We know that getting enough sleep is good for us -- the people who sleep seven to eight hours are the ones least likely to develop heart disease, diabetes and obesity -- but it's not always easy to log those Zzs.
"Sleep for me is one of the biggest challenges," Dr. Suzanne Steinbaum, D.O., said in a recent appearance on HuffPost Live, "because every day there's so much I want to do and so much I want to get done."
Some people can get by on fewer hours, said Michael Grandner, Ph.D., a psychiatry instructor and sleep researcher at the University of Pennsylvania, but the problem is we're poor judges of how sleepy we are and may not accurately evaluate what's truly "enough." "Ask yourself if you have adequate energy, do you have a hard time keeping your eyes open in the middle of the day," he said. The urge to fall asleep just because you're a little bored probably means you're not getting enough sleep.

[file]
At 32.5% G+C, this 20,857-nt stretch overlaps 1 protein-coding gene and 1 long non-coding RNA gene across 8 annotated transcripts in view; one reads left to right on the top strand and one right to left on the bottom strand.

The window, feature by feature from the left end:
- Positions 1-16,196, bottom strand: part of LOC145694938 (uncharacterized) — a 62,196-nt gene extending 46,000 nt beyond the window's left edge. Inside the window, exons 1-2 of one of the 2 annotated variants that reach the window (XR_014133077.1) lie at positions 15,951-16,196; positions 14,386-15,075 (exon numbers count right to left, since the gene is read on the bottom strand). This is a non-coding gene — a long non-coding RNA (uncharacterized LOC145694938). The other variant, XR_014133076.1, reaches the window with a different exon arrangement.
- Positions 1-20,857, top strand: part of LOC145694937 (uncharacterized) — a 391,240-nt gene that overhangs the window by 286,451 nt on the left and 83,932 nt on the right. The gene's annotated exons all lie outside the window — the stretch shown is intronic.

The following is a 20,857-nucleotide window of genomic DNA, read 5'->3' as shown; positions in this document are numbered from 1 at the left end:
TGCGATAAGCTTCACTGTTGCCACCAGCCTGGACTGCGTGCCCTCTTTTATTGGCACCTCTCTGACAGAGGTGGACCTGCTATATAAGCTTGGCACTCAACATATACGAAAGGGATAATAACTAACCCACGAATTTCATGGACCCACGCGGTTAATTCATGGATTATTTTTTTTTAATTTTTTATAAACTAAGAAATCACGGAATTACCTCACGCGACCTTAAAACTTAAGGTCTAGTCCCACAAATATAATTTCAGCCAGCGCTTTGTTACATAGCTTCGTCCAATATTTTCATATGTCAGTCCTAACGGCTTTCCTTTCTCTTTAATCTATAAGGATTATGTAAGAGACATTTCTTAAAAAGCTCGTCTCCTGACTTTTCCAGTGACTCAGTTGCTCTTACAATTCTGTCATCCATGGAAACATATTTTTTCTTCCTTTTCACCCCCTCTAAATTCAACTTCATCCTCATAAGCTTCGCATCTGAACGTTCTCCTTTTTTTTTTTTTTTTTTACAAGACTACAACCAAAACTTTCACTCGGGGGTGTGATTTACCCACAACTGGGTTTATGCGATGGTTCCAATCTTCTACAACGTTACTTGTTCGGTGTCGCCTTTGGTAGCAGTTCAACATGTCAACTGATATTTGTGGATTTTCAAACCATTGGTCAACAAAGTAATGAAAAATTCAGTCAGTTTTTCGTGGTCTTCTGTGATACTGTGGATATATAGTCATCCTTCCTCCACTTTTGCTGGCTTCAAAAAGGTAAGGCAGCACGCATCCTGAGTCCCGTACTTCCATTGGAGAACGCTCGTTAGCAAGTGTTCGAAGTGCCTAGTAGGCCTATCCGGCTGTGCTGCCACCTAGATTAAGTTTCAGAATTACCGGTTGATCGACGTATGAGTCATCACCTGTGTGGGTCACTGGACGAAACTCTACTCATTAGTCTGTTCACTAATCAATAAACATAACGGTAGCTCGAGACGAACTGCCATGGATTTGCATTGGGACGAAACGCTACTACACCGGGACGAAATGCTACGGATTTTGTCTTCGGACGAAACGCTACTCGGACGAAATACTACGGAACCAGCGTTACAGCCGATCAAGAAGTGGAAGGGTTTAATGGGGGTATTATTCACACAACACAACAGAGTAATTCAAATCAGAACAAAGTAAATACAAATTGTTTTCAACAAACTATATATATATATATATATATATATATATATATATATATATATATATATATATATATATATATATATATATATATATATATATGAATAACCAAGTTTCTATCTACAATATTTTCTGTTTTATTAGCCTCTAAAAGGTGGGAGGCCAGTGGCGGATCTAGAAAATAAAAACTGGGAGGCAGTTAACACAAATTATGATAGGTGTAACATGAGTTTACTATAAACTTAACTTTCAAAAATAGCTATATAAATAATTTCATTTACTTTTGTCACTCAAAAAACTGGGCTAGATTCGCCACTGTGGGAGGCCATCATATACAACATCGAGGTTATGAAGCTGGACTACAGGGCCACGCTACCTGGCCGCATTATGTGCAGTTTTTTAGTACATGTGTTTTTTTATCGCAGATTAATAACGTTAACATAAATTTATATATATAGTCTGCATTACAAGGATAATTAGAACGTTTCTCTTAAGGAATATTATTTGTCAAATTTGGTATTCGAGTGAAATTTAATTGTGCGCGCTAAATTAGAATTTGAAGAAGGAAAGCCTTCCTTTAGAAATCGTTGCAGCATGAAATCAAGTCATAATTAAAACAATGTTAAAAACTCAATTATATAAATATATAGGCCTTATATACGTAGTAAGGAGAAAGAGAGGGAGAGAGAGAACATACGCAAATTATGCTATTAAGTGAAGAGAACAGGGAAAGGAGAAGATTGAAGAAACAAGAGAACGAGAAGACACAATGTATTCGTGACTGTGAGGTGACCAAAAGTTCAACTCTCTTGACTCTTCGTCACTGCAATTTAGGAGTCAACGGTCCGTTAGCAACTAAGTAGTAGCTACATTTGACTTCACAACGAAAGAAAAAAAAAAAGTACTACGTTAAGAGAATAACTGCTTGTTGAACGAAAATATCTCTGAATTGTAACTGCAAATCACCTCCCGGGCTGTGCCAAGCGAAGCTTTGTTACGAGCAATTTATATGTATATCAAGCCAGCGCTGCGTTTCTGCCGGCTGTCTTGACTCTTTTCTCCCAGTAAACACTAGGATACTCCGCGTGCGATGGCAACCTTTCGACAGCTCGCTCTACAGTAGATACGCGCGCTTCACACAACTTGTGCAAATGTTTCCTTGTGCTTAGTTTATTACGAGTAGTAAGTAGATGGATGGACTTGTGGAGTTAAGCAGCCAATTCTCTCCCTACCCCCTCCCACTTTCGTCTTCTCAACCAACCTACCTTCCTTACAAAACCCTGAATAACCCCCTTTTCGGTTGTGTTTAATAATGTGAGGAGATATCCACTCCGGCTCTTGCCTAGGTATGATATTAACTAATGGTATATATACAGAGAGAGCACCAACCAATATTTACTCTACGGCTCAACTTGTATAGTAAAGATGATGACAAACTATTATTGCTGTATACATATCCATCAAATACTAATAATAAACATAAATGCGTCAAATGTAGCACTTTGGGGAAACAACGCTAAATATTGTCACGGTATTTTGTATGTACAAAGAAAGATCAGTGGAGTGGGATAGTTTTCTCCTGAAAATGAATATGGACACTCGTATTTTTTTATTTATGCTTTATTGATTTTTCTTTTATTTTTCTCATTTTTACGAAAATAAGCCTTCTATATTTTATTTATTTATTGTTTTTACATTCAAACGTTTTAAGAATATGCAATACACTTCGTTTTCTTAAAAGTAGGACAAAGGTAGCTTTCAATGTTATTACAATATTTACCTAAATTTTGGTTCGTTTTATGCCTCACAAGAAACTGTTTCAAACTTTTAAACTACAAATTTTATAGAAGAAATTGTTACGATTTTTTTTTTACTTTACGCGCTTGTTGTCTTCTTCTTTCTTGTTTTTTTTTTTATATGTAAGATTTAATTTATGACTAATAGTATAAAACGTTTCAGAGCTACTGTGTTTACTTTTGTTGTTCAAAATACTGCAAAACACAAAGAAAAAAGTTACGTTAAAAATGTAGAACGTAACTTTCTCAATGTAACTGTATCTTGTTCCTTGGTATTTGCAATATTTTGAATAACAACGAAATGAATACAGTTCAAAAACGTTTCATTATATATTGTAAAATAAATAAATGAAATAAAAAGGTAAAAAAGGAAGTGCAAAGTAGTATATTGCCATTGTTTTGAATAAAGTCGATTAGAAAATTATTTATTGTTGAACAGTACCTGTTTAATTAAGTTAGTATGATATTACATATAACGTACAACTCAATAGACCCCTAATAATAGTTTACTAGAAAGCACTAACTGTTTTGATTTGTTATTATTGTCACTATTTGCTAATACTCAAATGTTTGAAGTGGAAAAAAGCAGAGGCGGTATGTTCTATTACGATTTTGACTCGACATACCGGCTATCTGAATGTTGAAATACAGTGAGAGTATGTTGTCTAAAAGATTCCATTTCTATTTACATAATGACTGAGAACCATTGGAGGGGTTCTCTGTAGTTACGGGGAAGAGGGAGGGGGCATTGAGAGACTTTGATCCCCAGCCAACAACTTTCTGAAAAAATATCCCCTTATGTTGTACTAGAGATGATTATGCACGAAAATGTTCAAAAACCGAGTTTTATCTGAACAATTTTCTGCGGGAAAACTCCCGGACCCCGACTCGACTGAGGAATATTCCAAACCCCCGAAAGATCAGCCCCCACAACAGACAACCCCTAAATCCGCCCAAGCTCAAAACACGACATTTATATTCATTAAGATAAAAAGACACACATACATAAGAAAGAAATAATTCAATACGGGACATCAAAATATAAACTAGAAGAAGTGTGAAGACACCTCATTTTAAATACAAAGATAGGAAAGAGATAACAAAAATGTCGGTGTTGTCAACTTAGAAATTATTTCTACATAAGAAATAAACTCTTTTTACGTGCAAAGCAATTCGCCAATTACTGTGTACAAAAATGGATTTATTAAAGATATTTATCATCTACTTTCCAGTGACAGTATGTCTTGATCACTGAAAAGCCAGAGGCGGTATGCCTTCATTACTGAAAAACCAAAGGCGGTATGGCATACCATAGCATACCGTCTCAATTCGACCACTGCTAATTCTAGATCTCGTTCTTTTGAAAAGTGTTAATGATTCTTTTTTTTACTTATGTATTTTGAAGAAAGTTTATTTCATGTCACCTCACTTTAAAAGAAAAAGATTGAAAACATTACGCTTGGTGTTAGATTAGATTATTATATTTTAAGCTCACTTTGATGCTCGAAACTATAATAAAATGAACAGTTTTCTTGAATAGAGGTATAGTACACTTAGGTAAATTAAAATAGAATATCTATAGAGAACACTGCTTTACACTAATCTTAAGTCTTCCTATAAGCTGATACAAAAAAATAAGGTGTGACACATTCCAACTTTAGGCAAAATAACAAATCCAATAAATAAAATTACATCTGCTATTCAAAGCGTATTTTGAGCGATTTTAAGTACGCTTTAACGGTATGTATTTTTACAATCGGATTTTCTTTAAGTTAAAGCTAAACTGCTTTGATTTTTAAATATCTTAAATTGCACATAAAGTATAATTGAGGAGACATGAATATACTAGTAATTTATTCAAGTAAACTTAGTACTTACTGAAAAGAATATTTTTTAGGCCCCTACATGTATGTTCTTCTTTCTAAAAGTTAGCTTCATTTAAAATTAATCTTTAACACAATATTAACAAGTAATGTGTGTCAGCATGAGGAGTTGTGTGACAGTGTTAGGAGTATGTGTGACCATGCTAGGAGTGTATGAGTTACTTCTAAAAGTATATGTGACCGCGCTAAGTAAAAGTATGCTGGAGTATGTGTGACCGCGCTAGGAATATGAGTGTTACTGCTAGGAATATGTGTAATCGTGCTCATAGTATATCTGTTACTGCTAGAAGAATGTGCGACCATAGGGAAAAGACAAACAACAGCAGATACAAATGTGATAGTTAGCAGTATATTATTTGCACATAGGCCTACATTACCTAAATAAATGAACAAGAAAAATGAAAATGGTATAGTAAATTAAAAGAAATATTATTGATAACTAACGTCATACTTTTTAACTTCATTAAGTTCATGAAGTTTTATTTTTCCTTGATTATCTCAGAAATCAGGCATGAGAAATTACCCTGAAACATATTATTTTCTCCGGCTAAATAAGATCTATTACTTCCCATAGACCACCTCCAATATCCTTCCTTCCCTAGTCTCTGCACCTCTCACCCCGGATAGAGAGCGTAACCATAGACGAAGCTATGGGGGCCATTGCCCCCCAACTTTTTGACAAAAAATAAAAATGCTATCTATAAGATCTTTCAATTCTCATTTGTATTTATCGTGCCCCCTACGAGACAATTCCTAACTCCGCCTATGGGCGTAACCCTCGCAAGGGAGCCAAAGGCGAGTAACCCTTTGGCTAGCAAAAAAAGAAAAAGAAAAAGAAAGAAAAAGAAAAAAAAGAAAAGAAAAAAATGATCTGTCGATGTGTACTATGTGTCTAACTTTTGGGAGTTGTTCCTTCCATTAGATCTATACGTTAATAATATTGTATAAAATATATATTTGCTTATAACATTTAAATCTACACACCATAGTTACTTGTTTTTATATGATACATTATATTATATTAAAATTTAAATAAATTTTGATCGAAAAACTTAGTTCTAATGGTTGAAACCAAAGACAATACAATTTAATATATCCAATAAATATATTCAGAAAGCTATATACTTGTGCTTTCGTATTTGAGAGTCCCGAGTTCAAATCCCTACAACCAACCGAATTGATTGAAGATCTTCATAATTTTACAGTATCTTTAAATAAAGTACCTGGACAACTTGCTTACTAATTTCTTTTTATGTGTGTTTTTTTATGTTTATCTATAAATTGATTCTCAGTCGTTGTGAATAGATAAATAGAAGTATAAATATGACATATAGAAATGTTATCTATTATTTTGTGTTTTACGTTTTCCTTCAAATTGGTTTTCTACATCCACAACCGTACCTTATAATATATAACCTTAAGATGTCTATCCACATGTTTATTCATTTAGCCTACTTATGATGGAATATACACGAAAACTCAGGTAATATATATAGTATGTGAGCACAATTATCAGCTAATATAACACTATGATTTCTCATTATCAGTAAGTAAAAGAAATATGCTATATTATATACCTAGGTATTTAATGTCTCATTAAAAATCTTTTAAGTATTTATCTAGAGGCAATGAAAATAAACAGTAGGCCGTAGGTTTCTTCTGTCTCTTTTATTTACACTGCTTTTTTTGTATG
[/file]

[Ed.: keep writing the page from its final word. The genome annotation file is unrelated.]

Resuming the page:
Another surefire sign you should spend more time in the Land of Nod? If you fall asleep as soon as your head hits the pillow, he said.
Check out the clip above for Grandner's tips on how to ease into bedtime instead.